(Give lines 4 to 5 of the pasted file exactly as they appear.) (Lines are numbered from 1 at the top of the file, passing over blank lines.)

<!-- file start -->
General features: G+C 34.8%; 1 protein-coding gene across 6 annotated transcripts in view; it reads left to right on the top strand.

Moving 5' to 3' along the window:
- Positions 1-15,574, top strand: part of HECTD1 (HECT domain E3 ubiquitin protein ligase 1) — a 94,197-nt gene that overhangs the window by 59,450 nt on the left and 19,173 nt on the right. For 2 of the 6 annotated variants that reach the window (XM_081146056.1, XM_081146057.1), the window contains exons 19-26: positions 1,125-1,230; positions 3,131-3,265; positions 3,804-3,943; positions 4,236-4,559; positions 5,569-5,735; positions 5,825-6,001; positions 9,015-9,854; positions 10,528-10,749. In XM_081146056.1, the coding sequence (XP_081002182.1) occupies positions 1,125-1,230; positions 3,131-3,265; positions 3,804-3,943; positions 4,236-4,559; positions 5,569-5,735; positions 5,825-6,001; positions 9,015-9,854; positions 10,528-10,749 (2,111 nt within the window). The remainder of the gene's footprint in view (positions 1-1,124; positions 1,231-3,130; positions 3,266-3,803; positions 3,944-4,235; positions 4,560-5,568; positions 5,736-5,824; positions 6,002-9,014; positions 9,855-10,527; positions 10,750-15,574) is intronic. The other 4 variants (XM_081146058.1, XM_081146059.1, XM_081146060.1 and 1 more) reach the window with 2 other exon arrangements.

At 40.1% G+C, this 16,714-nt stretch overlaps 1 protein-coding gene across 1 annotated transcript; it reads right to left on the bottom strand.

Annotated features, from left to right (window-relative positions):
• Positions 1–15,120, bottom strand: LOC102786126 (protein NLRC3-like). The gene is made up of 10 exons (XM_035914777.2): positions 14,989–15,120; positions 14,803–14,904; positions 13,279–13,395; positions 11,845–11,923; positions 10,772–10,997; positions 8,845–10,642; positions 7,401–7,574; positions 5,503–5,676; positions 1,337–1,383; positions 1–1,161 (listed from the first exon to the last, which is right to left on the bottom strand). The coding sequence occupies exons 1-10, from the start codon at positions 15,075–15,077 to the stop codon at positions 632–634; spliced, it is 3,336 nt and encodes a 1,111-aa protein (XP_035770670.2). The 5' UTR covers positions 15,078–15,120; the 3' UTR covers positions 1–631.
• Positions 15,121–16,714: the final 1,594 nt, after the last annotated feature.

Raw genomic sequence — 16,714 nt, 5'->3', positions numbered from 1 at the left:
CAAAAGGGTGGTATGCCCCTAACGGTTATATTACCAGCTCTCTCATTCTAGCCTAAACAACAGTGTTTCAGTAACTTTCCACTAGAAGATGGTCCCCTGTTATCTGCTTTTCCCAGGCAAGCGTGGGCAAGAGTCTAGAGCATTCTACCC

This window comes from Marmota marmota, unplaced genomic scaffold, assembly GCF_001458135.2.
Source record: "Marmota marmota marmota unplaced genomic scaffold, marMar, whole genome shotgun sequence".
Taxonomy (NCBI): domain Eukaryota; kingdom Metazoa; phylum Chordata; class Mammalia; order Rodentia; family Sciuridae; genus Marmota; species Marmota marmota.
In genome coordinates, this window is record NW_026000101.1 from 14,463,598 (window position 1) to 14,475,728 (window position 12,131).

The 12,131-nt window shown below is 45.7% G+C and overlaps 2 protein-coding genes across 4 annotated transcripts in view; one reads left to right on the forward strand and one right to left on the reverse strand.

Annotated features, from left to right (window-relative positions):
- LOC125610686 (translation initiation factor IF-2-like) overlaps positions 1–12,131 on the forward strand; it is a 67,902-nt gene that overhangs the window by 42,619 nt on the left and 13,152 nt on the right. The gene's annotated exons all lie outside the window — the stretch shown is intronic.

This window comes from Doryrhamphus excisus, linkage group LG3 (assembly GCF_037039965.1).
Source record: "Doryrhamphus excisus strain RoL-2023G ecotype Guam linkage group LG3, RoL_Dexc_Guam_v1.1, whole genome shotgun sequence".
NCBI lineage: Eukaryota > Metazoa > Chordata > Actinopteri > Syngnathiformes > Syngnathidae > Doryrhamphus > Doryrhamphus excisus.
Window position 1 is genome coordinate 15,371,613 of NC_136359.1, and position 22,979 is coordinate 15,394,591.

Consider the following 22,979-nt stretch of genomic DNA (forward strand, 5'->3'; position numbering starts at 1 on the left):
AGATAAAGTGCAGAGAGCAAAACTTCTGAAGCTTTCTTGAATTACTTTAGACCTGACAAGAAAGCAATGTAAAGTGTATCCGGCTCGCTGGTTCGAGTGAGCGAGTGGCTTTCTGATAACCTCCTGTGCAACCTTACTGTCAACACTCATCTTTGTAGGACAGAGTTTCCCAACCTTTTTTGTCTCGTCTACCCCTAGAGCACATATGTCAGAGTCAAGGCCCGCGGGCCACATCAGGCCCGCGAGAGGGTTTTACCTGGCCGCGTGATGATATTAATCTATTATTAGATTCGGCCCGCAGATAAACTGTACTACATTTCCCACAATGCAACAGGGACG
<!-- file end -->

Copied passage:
At 40.1% G+C, this 16,714-nt stretch overlaps 1 protein-coding gene across 1 annotated transcript; it reads right to left on the bottom strand.

Annotated features, from left to right (window-relative positions):